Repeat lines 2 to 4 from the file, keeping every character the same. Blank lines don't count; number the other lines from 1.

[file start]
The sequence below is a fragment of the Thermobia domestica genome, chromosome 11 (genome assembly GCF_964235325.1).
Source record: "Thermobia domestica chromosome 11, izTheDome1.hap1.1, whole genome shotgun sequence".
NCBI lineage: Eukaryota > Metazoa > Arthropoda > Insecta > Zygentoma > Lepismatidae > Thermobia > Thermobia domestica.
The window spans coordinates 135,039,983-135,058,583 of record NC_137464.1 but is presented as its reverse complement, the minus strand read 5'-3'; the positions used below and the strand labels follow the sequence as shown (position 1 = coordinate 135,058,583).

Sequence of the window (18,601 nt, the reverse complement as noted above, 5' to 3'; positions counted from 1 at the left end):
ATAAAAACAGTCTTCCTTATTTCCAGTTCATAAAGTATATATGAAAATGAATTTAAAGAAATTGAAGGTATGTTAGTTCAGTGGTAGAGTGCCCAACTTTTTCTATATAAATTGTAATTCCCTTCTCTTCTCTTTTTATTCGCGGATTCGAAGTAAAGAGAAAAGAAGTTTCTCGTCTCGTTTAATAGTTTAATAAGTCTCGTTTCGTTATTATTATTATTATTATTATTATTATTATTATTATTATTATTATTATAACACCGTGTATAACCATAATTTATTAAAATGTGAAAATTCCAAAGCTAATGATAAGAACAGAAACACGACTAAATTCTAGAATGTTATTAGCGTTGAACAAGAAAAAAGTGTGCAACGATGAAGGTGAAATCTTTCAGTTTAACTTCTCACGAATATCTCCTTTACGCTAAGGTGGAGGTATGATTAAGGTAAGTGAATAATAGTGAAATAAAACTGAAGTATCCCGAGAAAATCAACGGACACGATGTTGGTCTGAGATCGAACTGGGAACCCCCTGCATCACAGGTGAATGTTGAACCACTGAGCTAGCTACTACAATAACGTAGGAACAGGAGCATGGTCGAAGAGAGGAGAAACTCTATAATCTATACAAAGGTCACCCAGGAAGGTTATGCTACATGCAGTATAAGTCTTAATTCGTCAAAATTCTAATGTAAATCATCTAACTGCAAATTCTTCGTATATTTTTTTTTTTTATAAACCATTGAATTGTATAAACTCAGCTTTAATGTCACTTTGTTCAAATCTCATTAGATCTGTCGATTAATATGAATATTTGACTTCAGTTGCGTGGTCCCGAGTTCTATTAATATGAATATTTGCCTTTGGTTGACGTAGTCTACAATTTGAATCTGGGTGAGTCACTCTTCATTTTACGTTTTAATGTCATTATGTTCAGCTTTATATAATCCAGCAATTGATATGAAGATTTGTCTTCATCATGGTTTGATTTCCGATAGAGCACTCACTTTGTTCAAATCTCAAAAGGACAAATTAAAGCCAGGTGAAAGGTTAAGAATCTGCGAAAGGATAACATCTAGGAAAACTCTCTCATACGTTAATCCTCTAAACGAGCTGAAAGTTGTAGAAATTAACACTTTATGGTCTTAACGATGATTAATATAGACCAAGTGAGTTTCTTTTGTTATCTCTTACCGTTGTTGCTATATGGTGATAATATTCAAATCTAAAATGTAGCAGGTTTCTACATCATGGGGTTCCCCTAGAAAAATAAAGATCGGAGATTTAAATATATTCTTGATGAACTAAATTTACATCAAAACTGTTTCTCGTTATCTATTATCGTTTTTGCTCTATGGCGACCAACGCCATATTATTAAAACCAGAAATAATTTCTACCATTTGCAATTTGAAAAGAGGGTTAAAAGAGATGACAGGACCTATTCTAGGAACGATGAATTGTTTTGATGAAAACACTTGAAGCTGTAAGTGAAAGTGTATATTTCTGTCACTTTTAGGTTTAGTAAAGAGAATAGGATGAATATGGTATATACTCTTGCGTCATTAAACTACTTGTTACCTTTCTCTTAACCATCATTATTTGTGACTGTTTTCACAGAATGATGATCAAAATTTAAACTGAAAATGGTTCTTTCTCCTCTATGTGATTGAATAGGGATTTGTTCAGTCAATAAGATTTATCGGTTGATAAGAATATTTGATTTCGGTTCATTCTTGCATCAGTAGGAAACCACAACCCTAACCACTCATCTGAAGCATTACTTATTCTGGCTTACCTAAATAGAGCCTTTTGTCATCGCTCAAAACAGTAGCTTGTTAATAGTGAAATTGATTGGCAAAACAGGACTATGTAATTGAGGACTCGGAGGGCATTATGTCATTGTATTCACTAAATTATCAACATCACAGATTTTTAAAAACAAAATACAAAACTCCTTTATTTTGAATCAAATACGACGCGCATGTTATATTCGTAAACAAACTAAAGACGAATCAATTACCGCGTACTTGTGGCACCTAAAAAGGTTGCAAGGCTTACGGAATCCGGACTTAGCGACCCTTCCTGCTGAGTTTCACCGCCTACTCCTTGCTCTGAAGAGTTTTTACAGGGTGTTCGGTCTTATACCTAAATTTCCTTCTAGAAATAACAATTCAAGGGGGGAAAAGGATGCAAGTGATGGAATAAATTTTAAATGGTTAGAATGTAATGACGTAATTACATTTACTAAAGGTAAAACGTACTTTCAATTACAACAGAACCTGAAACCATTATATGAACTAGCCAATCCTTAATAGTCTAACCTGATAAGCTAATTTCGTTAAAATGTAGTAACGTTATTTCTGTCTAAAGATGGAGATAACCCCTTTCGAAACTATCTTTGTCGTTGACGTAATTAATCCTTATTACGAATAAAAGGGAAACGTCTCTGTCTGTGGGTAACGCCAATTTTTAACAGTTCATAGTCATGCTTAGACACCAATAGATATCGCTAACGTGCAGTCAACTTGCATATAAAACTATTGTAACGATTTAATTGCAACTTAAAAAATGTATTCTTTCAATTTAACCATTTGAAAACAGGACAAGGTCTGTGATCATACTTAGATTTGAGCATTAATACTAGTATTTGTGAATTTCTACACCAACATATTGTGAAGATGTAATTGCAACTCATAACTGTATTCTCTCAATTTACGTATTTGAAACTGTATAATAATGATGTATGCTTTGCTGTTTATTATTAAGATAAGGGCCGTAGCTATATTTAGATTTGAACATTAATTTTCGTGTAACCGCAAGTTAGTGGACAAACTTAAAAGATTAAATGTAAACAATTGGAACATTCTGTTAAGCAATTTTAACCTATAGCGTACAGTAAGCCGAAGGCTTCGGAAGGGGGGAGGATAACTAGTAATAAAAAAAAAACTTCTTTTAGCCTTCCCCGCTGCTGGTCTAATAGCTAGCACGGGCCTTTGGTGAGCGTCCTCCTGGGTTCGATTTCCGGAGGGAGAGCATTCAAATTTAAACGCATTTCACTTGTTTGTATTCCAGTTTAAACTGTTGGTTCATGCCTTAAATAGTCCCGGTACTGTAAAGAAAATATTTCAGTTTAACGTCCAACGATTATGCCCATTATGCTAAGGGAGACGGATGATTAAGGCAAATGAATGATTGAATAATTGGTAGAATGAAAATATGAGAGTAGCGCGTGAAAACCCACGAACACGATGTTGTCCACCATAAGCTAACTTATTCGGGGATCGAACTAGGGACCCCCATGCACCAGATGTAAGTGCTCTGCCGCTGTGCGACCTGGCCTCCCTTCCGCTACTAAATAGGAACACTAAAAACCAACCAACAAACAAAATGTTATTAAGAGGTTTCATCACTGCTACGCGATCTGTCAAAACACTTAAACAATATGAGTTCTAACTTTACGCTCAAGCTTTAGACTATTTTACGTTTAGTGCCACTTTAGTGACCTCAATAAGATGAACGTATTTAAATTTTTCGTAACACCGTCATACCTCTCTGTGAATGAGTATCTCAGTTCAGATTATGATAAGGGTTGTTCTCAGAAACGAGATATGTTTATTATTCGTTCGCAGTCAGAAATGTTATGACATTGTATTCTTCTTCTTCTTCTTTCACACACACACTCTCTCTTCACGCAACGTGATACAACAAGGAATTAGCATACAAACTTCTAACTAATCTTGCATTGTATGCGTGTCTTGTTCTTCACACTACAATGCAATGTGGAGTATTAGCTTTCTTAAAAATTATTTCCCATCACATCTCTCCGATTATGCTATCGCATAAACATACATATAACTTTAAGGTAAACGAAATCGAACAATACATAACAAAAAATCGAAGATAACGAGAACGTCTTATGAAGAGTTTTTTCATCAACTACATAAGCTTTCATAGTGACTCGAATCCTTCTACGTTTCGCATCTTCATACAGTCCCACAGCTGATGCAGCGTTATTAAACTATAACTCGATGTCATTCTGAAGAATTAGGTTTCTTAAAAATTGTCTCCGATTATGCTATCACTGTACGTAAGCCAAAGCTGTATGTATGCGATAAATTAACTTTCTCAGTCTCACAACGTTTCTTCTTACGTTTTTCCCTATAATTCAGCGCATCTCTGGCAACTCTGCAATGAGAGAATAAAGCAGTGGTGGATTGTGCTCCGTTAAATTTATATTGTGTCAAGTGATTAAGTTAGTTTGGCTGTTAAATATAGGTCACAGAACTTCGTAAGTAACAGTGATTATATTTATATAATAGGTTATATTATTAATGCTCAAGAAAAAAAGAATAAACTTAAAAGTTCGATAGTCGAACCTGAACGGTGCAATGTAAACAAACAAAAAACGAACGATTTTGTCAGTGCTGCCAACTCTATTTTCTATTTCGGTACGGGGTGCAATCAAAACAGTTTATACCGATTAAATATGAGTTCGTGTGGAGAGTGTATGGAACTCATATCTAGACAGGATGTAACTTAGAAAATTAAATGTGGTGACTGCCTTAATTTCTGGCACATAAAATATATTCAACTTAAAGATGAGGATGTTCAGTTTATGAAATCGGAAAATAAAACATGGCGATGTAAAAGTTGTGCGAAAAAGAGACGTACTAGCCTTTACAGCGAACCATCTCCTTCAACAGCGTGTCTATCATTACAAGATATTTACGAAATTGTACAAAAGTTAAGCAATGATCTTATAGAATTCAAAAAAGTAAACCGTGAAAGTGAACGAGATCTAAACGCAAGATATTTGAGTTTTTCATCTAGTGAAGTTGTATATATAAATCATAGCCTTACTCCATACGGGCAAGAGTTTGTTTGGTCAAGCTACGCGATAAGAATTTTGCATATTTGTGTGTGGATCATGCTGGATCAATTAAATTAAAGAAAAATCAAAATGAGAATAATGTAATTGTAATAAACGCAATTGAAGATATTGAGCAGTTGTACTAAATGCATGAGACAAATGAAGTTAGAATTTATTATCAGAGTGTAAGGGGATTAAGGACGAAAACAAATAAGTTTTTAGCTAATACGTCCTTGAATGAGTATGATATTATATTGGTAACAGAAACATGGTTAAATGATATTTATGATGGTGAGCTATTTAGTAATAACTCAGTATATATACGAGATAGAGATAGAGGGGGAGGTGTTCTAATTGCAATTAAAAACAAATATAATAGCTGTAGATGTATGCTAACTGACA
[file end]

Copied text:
Source record: "Thermobia domestica chromosome 11, izTheDome1.hap1.1, whole genome shotgun sequence".
NCBI lineage: Eukaryota > Metazoa > Arthropoda > Insecta > Zygentoma > Lepismatidae > Thermobia > Thermobia domestica.
The window spans coordinates 135,039,983-135,058,583 of record NC_137464.1 but is presented as its reverse complement, the minus strand read 5'-3'; the positions used below and the strand labels follow the sequence as shown (position 1 = coordinate 135,058,583).